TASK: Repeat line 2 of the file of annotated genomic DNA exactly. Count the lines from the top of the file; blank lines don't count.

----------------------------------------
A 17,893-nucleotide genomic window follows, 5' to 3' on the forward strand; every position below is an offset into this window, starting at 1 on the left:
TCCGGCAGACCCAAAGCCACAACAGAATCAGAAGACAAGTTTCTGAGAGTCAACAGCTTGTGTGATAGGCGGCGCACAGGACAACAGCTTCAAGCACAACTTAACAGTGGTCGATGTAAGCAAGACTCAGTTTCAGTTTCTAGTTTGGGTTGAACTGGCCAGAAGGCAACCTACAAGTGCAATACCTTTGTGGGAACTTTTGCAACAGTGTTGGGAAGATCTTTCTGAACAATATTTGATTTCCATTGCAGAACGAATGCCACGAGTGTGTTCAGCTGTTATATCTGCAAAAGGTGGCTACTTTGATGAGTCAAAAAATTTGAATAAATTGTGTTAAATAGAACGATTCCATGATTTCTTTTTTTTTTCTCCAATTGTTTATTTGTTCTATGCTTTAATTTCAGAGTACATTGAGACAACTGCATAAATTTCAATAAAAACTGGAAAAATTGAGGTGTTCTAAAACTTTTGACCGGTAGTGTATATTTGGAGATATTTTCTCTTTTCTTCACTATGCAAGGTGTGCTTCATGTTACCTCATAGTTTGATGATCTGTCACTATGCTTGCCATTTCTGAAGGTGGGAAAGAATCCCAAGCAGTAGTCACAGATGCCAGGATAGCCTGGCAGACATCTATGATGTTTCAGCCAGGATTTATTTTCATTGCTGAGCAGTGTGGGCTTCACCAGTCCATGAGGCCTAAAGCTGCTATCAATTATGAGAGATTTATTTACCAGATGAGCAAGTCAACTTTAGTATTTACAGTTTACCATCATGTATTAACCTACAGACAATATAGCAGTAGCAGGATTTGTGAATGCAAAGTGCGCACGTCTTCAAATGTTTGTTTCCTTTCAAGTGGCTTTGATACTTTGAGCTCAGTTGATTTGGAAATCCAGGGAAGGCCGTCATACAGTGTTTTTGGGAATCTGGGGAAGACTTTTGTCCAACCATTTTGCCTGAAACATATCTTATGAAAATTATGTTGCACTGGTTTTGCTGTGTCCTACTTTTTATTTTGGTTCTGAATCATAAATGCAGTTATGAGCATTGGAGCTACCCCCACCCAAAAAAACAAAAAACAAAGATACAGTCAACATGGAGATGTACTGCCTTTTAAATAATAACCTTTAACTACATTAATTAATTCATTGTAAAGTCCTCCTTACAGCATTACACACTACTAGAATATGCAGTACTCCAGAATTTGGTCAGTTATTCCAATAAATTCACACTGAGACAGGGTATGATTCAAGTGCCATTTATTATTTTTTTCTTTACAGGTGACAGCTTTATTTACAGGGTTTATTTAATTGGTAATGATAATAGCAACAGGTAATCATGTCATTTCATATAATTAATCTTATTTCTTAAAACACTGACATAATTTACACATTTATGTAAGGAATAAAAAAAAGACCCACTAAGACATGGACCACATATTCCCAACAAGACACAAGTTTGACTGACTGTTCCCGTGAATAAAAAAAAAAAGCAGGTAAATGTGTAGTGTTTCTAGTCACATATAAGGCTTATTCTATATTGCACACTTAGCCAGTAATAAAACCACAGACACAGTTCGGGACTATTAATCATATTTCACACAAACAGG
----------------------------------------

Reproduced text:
TCCGGCAGACCCAAAGCCACAACAGAATCAGAAGACAAGTTTCTGAGAGTCAACAGCTTGTGTGATAGGCGGCGCACAGGACAACAGCTTCAAGCACAACTTAACAGTGGTCGATGTAAGCAAGACTCAGTTTCAGTTTCTAGTTTGGGTTGAACTGGCCAGAAGGCAACCTACAAGTGCAATACCTTTGTGGGAACTTTTGCAACAGTGTTGGGAAGATCTTTCTGAACAATATTTGATTTCCATTGCAGAACGAATGCCACGAGTGTGTTCAGCTGTTATATCTGCAAAAGGTGGCTACTTTGATGAGTCAAAAAATTTGAATAAATTGTGTTAAATAGAACGATTCCATGATTTCTTTTTTTTTTCTCCAATTGTTTATTTGTTCTATGCTTTAATTTCAGAGTACATTGAGACAACTGCATAAATTTCAATAAAAACTGGAAAAATTGAGGTGTTCTAAAACTTTTGACCGGTAGTGTATATTTGGAGATATTTTCTCTTTTCTTCACTATGCAAGGTGTGCTTCATGTTACCTCATAGTTTGATGATCTGTCACTATGCTTGCCATTTCTGAAGGTGGGAAAGAATCCCAAGCAGTAGTCACAGATGCCAGGATAGCCTGGCAGACATCTATGATGTTTCAGCCAGGATTTATTTTCATTGCTGAGCAGTGTGGGCTTCACCAGTCCATGAGGCCTAAAGCTGCTATCAATTATGAGAGATTTATTTACCAGATGAGCAAGTCAACTTTAGTATTTACAGTTTACCATCATGTATTAACCTACAGACAATATAGCAGTAGCAGGATTTGTGAATGCAAAGTGCGCACGTCTTCAAATGTTTGTTTCCTTTCAAGTGGCTTTGATACTTTGAGCTCAGTTGATTTGGAAATCCAGGGAAGGCCGTCATACAGTGTTTTTGGGAATCTGGGGAAGACTTTTGTCCAACCATTTTGCCTGAAACATATCTTATGAAAATTATGTTGCACTGGTTTTGCTGTGTCCTACTTTTTATTTTGGTTCTGAATCATAAATGCAGTTATGAGCATTGGAGCTACCCCCACCCAAAAAAACAAAAAACAAAGATACAGTCAACATGGAGATGTACTGCCTTTTAAATAATAACCTTTAACTACATTAATTAATTCATTGTAAAGTCCTCCTTACAGCATTACACACTACTAGAATATGCAGTACTCCAGAATTTGGTCAGTTATTCCAATAAATTCACACTGAGACAGGGTATGATTCAAGTGCCATTTATTATTTTTTTCTTTACAGGTGACAGCTTTATTTACAGGGTTTATTTAATTGGTAATGATAATAGCAACAGGTAATCATGTCATTTCATATAATTAATCTTATTTCTTAAAACACTGACATAATTTACACATTTATGTAAGGAATAAAAAAAAGACCCACTAAGACATGGACCACATATTCCCAACAAGACACAAGTTTGACTGACTGTTCCCGTGAATAAAAAAAAAAAGCAGGTAAATGTGTAGTGTTTCTAGTCACATATAAGGCTTATTCTATATTGCACACTTAGCCAGTAATAAAACCACAGACACAGTTCGGGACTATTAATCATATTTCACACAAACAGG